My most memorable side trip that week was to visit one of the world’s phenomenal natural wonders, Niagara Falls, which happens to be placed in-between Toronto, Canada and Buffalo, New York, USA. It was like the region’s energized power source with the possibility of attracting global investment along with global visitors. Buffalo’s new global moniker to shout out its new step forward would have to include those magnificent falls. Thus “Buffalo Falls” would be offered as the regions new star city moniker. “What a refreshing new name possibility for our city” mentioned a current community promoter. I admitted that it may take a few years to have this change be embraced by Buffalo’s leadership, if at all. However, every time I saw the moniker on the wall over my desk, it brought back the positive images of a unique North American city; a city I would now consider for global investment.


Detroit One

Just last year a friend had called inviting me to partake in an adventurous fishing expedition to the wilds of Minnesota and Michigan. It was a wonderful road trip and actually I was able to catch my share of walleye and bass. Always the urbanist, I made sure my excursion included my destination air flight through Detroit, Michigan where we would rent an SUV for our trip. However, first, I wanted to traverse the wilds of the world’s motor city, another American urban success story of the early twentieth century which had gone awry.


The many dilapidated neighborhoods and districts of this large city with its abandoned burned out homes and weed strewn vacant lots brought tears to my eyes. I doubted what guidance that past urban planners or urban leaders had offered Detroit, and it was easily observed that much work and investment would be necessary for Detroit’s urban revival. I kept looking for the small gems that existed today in Detroit in which to build from for the future. They were there; actually, enough were currently present to invite global investors. It would be necessary to buff and shine the still present gems to catch the eyes of future investors.


The other parts of Detroit would have to remain hidden in the near term. Those tear engaging areas would not instill any confidence for investment. They represented heavy anchors that would weigh the city down, not allowing it to raise its head above the urban morass. What I proposed during our discussion over the hundreds of miles to our fishing destination and several cups of coffee, was again to offer an image changing moniker for the one urban gem I witnessed in downtown Detroit, the steel wheel city.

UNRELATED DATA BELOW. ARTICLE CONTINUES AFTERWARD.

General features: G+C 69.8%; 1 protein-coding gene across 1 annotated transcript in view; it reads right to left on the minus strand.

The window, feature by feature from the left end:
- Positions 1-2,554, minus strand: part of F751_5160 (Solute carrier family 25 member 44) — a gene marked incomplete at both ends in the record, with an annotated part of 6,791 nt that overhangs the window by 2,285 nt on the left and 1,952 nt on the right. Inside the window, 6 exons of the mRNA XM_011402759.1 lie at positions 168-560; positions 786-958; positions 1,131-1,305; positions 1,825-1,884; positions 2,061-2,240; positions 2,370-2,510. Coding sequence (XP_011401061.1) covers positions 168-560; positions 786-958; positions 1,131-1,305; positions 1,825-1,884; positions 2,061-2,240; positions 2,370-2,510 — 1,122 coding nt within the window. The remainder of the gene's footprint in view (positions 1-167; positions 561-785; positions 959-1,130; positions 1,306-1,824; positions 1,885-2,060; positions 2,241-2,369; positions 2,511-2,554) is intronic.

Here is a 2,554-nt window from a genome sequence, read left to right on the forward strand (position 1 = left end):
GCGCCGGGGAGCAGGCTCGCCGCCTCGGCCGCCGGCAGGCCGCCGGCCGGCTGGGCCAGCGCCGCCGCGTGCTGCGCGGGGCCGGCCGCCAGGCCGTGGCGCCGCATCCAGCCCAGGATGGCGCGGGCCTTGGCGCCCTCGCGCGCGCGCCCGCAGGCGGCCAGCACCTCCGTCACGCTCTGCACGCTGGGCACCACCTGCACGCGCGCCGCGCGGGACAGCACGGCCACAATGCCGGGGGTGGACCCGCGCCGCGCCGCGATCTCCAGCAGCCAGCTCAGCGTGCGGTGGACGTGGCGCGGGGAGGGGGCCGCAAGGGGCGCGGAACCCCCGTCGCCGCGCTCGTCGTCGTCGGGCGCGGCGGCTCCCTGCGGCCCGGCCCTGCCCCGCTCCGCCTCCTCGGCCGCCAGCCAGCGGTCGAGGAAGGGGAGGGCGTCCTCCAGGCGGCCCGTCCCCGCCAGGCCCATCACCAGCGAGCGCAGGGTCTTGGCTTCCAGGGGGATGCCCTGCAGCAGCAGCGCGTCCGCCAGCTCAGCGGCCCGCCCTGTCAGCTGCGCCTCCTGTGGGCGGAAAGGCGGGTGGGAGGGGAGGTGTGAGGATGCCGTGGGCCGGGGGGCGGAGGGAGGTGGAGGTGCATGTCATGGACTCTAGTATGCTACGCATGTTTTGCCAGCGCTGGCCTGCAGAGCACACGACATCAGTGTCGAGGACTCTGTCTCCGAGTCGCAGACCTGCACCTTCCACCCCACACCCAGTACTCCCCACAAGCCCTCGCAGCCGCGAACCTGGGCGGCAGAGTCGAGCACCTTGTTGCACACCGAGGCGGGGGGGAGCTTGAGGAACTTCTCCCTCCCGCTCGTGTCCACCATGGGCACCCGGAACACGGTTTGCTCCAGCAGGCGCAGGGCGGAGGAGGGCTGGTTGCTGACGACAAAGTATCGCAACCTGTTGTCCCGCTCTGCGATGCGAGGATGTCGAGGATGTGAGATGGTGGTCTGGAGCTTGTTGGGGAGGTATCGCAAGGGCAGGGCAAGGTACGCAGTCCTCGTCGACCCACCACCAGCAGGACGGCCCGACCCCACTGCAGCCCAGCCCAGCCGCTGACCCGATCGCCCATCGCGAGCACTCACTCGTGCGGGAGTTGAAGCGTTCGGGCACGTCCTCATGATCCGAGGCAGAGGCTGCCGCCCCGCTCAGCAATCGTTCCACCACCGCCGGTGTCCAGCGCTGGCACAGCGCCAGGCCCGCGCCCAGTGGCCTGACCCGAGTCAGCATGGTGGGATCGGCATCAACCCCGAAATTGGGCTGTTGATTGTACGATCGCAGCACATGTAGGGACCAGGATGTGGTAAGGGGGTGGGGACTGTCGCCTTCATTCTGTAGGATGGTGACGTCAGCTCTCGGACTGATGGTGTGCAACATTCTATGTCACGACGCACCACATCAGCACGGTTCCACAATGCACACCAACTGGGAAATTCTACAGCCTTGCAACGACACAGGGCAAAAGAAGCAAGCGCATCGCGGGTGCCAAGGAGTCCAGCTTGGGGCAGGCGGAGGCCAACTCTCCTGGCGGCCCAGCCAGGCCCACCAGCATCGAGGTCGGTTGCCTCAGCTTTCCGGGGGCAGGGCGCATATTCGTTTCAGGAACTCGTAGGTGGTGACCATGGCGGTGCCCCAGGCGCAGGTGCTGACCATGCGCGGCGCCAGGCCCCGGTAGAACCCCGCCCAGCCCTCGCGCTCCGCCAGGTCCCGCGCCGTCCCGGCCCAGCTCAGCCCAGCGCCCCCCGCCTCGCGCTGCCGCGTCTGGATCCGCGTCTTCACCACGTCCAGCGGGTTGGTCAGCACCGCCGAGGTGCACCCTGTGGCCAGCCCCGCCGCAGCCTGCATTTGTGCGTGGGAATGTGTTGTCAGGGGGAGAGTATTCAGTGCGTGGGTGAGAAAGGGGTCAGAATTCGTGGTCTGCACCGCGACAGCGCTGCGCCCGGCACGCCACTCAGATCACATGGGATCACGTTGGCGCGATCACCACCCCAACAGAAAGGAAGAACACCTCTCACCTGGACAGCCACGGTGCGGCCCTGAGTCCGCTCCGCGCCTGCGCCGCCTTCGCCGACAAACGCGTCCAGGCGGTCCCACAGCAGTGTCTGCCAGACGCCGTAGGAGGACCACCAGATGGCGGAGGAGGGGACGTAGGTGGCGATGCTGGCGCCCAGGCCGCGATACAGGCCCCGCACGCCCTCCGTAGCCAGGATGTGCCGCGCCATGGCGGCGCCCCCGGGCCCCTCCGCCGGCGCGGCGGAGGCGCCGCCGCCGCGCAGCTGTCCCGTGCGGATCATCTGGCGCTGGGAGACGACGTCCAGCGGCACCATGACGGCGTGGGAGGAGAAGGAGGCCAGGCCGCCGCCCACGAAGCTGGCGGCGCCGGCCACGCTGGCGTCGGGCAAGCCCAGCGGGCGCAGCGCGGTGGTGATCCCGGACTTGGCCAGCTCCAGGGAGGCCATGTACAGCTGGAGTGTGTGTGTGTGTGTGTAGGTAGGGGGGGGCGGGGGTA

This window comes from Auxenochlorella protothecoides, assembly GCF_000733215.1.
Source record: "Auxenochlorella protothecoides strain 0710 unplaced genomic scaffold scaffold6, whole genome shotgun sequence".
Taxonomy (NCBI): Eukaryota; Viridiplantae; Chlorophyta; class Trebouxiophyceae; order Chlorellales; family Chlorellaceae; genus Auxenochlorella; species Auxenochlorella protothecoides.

I quickly sketched out some concepts upon an urban planning map I had obtained from the local planning and development office. I arrived at fourteen different urban renewal planning districts within the present City of Detroit. The lone area that did inspire confidence, I named “Detroit One”. My approach would be that as each of the remaining thirteen districts were renovated or reinvented, they would be invited to join “Detroit One”. This process would ensue perhaps over the next twenty years. Every so often newly recreated districts would come onboard to “Detroit One”.


The process would actually reinvent Detroit, and thusly the renovation moniker would be maintained as the new city’s moniker, that of “Detroit One, Michigan” a global city of investment. I was invited by several other urban planners and development associates to their communities. They would offer their own stories of urban renewal or urban demise. They would bring their prideful urban renaissance to my attention, wondering how a name change would help promote the vast renewals they had brought to their communities, and thus allowing the global economy and global investors to look at them in a different light, a brighter light of urban investment and city marketing.

Ralph Tharp, AICP is the founder of Innovacity, a global investment and urban innovation firm based in Kentucky. He has created urban plans throughout the world, with the most recent being “Global Port Baghdad”, a one hundred billion dollar economic development plan in Iraq.